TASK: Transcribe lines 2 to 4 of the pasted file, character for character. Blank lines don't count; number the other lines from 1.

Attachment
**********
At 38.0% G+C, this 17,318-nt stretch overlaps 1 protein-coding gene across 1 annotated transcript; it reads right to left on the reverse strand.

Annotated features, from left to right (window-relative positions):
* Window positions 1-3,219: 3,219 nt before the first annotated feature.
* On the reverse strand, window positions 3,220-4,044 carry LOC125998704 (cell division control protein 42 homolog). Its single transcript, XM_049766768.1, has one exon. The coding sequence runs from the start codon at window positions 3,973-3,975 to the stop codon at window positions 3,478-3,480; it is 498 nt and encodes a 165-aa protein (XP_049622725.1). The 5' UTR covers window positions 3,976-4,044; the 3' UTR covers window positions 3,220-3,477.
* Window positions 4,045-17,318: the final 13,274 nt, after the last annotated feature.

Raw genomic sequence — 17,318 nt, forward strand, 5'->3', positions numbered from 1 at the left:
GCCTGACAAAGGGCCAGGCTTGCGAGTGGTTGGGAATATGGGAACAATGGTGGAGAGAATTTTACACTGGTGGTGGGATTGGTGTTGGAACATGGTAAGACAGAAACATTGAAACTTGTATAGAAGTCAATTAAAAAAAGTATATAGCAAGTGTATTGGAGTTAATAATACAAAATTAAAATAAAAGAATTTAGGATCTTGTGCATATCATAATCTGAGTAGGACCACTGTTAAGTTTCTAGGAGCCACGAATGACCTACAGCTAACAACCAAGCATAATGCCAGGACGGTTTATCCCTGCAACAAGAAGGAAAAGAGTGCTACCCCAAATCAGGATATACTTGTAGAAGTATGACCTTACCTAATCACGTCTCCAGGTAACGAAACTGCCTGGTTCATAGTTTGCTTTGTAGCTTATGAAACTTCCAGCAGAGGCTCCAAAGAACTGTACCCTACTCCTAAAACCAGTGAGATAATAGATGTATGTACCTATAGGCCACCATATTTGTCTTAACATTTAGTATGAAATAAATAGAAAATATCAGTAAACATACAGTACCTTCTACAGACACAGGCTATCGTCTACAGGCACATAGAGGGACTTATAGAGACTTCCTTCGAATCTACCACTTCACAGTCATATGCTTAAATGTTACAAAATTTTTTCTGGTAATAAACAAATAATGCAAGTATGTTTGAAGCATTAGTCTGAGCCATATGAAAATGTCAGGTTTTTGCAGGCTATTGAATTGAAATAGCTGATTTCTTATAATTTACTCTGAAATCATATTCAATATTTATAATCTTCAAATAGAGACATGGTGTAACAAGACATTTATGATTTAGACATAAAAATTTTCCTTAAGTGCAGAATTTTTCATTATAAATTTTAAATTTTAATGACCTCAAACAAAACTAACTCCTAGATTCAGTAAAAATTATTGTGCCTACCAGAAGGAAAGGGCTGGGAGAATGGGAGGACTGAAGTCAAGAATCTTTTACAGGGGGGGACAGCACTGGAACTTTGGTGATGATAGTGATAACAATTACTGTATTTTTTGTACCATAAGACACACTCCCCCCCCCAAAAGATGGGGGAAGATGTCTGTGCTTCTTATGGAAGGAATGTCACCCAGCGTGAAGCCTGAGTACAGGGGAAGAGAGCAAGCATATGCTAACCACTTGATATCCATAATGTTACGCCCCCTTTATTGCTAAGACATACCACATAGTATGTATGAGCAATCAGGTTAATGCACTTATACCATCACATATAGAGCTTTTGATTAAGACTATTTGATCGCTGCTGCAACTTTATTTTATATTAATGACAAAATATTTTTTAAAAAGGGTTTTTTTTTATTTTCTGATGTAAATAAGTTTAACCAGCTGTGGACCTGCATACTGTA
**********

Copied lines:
Annotated features, from left to right (window-relative positions):
* Window positions 1-3,219: 3,219 nt before the first annotated feature.
* On the reverse strand, window positions 3,220-4,044 carry LOC125998704 (cell division control protein 42 homolog). Its single transcript, XM_049766768.1, has one exon. The coding sequence runs from the start codon at window positions 3,973-3,975 to the stop codon at window positions 3,478-3,480; it is 498 nt and encodes a 165-aa protein (XP_049622725.1). The 5' UTR covers window positions 3,976-4,044; the 3' UTR covers window positions 3,220-3,477.